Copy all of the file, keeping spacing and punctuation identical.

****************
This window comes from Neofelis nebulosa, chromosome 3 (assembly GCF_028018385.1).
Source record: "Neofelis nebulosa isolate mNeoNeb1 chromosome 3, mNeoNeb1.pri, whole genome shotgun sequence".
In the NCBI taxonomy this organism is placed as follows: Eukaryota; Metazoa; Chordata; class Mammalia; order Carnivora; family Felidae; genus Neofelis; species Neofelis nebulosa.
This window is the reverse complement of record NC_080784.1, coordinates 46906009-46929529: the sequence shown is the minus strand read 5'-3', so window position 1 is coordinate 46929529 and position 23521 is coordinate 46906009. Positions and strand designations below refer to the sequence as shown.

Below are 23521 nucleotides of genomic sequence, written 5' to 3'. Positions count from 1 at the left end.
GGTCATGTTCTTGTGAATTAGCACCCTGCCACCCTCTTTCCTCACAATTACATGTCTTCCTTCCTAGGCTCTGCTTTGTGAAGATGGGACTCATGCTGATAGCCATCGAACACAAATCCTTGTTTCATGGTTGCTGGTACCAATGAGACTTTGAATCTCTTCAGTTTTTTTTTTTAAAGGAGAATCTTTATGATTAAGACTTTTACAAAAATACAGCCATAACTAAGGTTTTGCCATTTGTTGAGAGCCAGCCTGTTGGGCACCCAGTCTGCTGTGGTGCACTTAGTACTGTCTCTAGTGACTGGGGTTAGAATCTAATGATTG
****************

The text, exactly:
This window comes from Neofelis nebulosa, chromosome 3 (assembly GCF_028018385.1).
Source record: "Neofelis nebulosa isolate mNeoNeb1 chromosome 3, mNeoNeb1.pri, whole genome shotgun sequence".
In the NCBI taxonomy this organism is placed as follows: Eukaryota; Metazoa; Chordata; class Mammalia; order Carnivora; family Felidae; genus Neofelis; species Neofelis nebulosa.
This window is the reverse complement of record NC_080784.1, coordinates 46906009-46929529: the sequence shown is the minus strand read 5'-3', so window position 1 is coordinate 46929529 and position 23521 is coordinate 46906009. Positions and strand designations below refer to the sequence as shown.

Below are 23521 nucleotides of genomic sequence, written 5' to 3'. Positions count from 1 at the left end.
GGTCATGTTCTTGTGAATTAGCACCCTGCCACCCTCTTTCCTCACAATTACATGTCTTCCTTCCTAGGCTCTGCTTTGTGAAGATGGGACTCATGCTGATAGCCATCGAACACAAATCCTTGTTTCATGGTTGCTGGTACCAATGAGACTTTGAATCTCTTCAGTTTTTTTTTTTAAAGGAGAATCTTTATGATTAAGACTTTTACAAAAATACAGCCATAACTAAGGTTTTGCCATTTGTTGAGAGCCAGCCTGTTGGGCACCCAGTCTGCTGTGGTGCACTTAGTACTGTCTCTAGTGACTGGGGTTAGAATCTAATGATTG